Obama’s veto notwithstanding, the White House said there was no “final disposition” on whether a permit will be issued for the pipeline, which has become a major flashpoint in the national debate over climate change. Rather, Obama is rebuffing a congressional attempt to circumvent the executive branch’s “longstanding process for evaluating whether projects like this are in the best interests of the country,” Earnest said.

  • Update 2-24-15


    Volunteer judges are needed for the state speech and debate tournament starting Thursday in Los Alamos. Those interested are asked to email m.batha@laschools.net.

    School budget

    TThe first meeting of the LAPS 2015 Budget Committee will be at 5 p.m. Wednesday at the Los Alamos High School speech theater.

    Fire and Ice

    Santa Fe National Forest will host its Fire and Ice Festival Saturday from 10 a.m.-5 p.m. at Father Fitzgerald Park in Jemez Springs. The event will feature live music, arts and crafts and a cross-cut saw contest.

    APP board

    Los Alamos County’s Arts in Public Places Board will meet at 5:30 p.m. Thursday at the Municipal Building.

    School board

    The Los Alamos School Board wil hold a work
    session Thursday at
    Barranca Mesa Elementary School. A report on the 20-Year Facilities Plan will be discussed. Meeting time is 5:30 p.m.

    Engineers' dinner

    The Los Alamos Engineering Council will host a dinner featuring guest speaker Cleve Moler, Wednesday at the Betty Ehart Senior Center. To RSVP, call 667-5772.

  • Bill aims to help do away with bullying

    SANTA FE (AP) — A committee of New Mexico lawmakers has approved an anti-bullying bill spurred by the 2013 suicide of a teenager who was bullied at school.
    The bill calls for the creation of a five-member board to oversee grant applications to eradicate bullying in New Mexico schools and colleges. It garnered bipartisan support Monday in the Senate Rules Committee with a unanimous vote.
    The legislation, called the Carlos Vigil Memorial Act, would create a fund to be administered by the University of New Mexico Board of Regents.
    Bill sponsor Sen. Jacob Candelaria of Albuquerque says bullying is an issue that “warrants a state response.”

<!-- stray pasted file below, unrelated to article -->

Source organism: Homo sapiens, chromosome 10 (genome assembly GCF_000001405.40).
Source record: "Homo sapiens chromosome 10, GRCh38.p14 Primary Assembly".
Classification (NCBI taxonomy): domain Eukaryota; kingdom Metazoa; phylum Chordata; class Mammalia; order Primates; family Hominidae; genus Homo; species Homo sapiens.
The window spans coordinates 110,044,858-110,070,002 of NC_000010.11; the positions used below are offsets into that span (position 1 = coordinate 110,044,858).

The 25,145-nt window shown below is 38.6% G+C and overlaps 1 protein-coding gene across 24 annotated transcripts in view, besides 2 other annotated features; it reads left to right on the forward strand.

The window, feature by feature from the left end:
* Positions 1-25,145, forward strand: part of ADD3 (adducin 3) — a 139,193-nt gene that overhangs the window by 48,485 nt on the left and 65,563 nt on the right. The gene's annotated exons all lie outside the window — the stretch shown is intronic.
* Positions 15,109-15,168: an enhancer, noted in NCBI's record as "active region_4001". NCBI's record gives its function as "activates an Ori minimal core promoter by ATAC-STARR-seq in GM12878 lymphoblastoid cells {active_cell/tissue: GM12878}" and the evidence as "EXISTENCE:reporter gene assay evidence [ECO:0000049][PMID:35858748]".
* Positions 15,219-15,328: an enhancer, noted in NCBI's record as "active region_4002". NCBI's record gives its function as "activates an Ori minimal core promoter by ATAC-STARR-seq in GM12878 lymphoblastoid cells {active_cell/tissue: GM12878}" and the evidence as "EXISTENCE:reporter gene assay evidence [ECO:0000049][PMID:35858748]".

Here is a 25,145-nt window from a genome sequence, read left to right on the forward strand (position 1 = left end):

A Twitter post by 17-year-old Carlos Vigil of Los Lunas about enduring bullying garnered widespread media attention after he committed suicide.
    According to published reports, Vigil was an anti-bullying advocate but in his last post on Twitter he noted, in part, “The kids in school are right, I am a loser, a freak, and a fag and in no way is that acceptable for people to deal with. I’m sorry for not being a person that would make someone proud. I’m free now.”
    Among purposes of the Carlos Vigil Act is to “cultivate a statewide culture where bullying is not accepted,” the bill states.

  • Moore is long-distance champ

    Los Alamos’ Michael Moore picked up a state championship in the final individual race of his career Saturday.
    Moore, a senior with the Hilltopper boys swim team picked up a decisive victory in the 500-yard freestyle to upset the No. 1 seed in the state at the championship meet.
    The state title meet was Friday and Saturday. It was hosted by Albuquerque Academy.
    In the 500 freestyle championship, Moore completed the race in 4 minutes, 40.19 seconds, that was nearly 4 seconds better than Cibola’s Jacob Harlan.
    Moore, who went through the regular season undefeated, suffered his one and only loss earlier in the day when he placed third in the 200 freestyle, but came back with the big victory in the long race.
    Harlan had the best time of anyone in the state heading into the event, about 2 seconds better than Moore’s best time during the regular season, but he only finished fourth in Friday’s preliminary round behind Lee Moffett, another top-seeded swimmer from Sandia, Moore and Paden Simms of Clovis.
    In the championship, however, both Moore and Harlan got off to a fast start. Harlan had the fastest 50-yard split at 24.63, but Moore was right behind him at 24.88.
    The two were neck-and-neck until about the final 150 yards when Moore started to pull away.

  • Long-range planning is still going on

    Where and when the North Central Regional Transit District’s Blue Buses run, what riders want transit to accomplish in the community and what services would riders like to see from the NCRTD 20 years from now are questions being asked as NCRTD develops its Long Range Strategic Plan.
    The plan is being formalized to address the challenges NCRTD faces between now and 2040. Los Alamos stakeholders had a chance to weigh in on those issues at a public meeting last Thursday.
    “This is really setting a blueprint for the future,” said facilitator Polly Buck. Buck is part of a team from transportation planning consultant Felsburg, Holt and Ullevig (FHU), which is conducting the study for NCRTD. “I refer to the short-range plan (the 5-year plan currently being implemented) as great for the efficiency of what’s happening today But you really need to have a vision of what you’re trying to accomplish long-term, so that you can guide the actions that you take today.
    “It’s like going to college and taking a bunch of classes and having no idea of what degree you’re going to end up with. You have to have some goal in mind, so you know every day, day-to-day, when you’re expending your resources, what you’re trying to achieve with that.”